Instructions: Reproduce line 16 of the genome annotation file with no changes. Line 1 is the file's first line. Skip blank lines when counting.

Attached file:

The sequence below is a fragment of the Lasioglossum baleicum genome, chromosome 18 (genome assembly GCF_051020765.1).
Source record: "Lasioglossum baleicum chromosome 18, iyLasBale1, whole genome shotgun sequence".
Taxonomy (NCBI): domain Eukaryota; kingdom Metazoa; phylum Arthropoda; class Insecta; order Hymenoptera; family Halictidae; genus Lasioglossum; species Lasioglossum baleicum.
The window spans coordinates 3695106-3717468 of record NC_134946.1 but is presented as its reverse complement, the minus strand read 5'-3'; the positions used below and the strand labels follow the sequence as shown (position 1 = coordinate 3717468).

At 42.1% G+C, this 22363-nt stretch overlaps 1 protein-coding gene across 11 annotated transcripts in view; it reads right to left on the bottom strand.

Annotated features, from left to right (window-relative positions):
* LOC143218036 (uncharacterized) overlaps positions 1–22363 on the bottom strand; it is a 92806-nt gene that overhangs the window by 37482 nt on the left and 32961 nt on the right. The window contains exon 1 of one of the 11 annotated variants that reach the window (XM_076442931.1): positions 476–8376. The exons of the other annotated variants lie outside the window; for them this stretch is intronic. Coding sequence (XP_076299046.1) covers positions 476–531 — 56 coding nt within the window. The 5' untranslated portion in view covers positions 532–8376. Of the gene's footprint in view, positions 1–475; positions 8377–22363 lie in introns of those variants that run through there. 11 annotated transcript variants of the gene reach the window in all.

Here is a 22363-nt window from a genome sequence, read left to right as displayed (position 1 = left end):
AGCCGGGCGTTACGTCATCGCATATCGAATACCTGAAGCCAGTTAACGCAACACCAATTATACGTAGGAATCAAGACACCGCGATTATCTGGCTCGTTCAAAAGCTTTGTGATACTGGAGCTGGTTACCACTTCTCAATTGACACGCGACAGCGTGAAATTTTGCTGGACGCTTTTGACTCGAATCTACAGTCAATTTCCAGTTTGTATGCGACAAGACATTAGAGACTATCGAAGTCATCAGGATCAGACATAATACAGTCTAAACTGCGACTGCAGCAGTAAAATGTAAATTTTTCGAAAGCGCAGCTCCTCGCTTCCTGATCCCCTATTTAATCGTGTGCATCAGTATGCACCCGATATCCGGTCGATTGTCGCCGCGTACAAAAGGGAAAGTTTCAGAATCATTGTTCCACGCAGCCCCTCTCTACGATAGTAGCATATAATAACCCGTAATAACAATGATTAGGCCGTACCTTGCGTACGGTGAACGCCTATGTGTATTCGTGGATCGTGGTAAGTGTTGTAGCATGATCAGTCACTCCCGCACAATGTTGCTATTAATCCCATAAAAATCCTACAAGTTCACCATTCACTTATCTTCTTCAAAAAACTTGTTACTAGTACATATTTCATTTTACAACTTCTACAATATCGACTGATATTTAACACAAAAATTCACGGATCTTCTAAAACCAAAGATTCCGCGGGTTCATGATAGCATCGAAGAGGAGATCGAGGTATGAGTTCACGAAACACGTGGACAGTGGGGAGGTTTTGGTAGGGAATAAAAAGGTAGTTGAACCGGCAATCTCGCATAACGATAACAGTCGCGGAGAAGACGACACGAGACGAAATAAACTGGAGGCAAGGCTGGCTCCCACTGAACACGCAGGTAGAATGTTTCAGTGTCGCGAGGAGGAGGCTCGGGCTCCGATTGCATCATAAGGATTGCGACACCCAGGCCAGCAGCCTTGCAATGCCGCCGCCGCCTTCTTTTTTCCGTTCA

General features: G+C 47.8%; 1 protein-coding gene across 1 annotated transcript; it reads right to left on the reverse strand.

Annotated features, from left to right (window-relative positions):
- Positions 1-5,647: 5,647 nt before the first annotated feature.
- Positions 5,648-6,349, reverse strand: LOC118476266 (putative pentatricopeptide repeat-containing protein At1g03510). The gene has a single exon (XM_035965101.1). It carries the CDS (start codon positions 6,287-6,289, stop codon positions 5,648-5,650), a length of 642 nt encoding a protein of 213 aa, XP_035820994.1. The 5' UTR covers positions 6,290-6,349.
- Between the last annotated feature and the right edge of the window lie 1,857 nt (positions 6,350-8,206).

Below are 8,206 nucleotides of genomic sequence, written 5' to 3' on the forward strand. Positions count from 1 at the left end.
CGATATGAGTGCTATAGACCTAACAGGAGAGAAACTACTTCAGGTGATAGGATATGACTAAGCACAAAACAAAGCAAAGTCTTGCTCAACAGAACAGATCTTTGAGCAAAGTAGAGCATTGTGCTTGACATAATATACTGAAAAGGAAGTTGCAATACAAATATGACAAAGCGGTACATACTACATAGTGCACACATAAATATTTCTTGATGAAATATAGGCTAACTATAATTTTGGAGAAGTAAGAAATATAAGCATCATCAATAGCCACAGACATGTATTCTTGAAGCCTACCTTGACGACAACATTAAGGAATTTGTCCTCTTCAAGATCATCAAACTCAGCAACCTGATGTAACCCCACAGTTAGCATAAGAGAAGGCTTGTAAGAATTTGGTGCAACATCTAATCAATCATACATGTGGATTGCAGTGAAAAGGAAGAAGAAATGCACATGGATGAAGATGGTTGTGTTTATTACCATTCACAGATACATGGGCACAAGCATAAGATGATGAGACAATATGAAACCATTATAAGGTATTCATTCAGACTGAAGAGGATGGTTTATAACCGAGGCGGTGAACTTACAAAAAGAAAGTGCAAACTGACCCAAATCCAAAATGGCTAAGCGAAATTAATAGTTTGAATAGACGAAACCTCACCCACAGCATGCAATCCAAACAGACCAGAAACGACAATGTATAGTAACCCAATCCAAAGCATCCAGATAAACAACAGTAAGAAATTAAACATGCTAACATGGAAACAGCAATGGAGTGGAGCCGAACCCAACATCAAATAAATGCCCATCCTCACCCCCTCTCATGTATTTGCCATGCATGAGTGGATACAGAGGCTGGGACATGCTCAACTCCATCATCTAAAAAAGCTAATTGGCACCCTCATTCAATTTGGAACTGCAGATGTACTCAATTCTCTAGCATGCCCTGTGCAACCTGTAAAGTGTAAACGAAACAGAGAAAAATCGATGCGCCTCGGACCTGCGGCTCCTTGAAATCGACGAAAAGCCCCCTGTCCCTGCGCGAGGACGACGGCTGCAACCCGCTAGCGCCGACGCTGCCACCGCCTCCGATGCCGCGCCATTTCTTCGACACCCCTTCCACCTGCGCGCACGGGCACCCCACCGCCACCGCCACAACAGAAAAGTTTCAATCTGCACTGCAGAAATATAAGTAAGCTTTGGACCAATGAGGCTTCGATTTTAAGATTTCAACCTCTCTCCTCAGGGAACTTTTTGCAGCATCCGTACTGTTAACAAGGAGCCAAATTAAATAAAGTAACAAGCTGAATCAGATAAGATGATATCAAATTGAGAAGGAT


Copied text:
CGATATGAGTGCTATAGACCTAACAGGAGAGAAACTACTTCAGGTGATAGGATATGACTAAGCACAAAACAAAGCAAAGTCTTGCTCAACAGAACAGATCTTTGAGCAAAGTAGAGCATTGTGCTTGACATAATATACTGAAAAGGAAGTTGCAATACAAATATGACAAAGCGGTACATACTACATAGTGCACACATAAATATTTCTTGATGAAATATAGGCTAACTATAATTTTGGAGAAGTAAGAAATATAAGCATCATCAATAGCCACAGACATGTATTCTTGAAGCCTACCTTGACGACAACATTAAGGAATTTGTCCTCTTCAAGATCATCAAACTCAGCAACCTGATGTAACCCCACAGTTAGCATAAGAGAAGGCTTGTAAGAATTTGGTGCAACATCTAATCAATCATACATGTGGATTGCAGTGAAAAGGAAGAAGAAATGCACATGGATGAAGATGGTTGTGTTTATTACCATTCACAGATACATGGGCACAAGCATAAGATGATGAGACAATATGAAACCATTATAAGGTATTCATTCAGACTGAAGAGGATGGTTTATAACCGAGGCGGTGAACTTACAAAAAGAAAGTGCAAACTGACCCAAATCCAAAATGGCTAAGCGAAATTAATAGTTTGAATAGACGAAACCTCACCCACAGCATGCAATCCAAACAGACCAGAAACGACAATGTATAGTAACCCAATCCAAAGCATCCAGATAAACAACAGTAAGAAATTAAACATGCTAACATGGAAACAGCAATGGAGTGGAGCCGAACCCAACATCAAATAAATGCCCATCCTCACCCCCTCTCATGTATTTGCCATGCATGAGTGGATACAGAGGCTGGGACATGCTCAACTCCATCATCTAAAAAAGCTAATTGGCACCCTCATTCAATTTGGAACTGCAGATGTACTCAATTCTCTAGCATGCCCTGTGCAACCTGTAAAGTGTAAACGAAACAGAGAAAAATCGATGCGCCTCGGACCTGCGGCTCCTTGAAATCGACGAAAAGCCCCCTGTCCCTGCGCGAGGACGACGGCTGCAACCCGCTAGCGCCGACGCTGCCACCGCCTCCGATGCCGCGCCATTTCTTCGACACCCCTTCCACCTGCGCGCACGGGCACCCCACCGCCACCGCCACAACAGAAAAGTTTCAATCTGCACTGCAGAAATATAAGTAAGCTTTGGACCAATGAGGCTTCGATTTTAAGATTTCAACCTCTCTCCTCAGGGAACTTTTTGCAGCATCCGTACTGTTAACAAGGAGCCAAATTAAATAAAGTAACAAGCTGAATCAGATAAGATGATATCAAATTGAGAAGGAT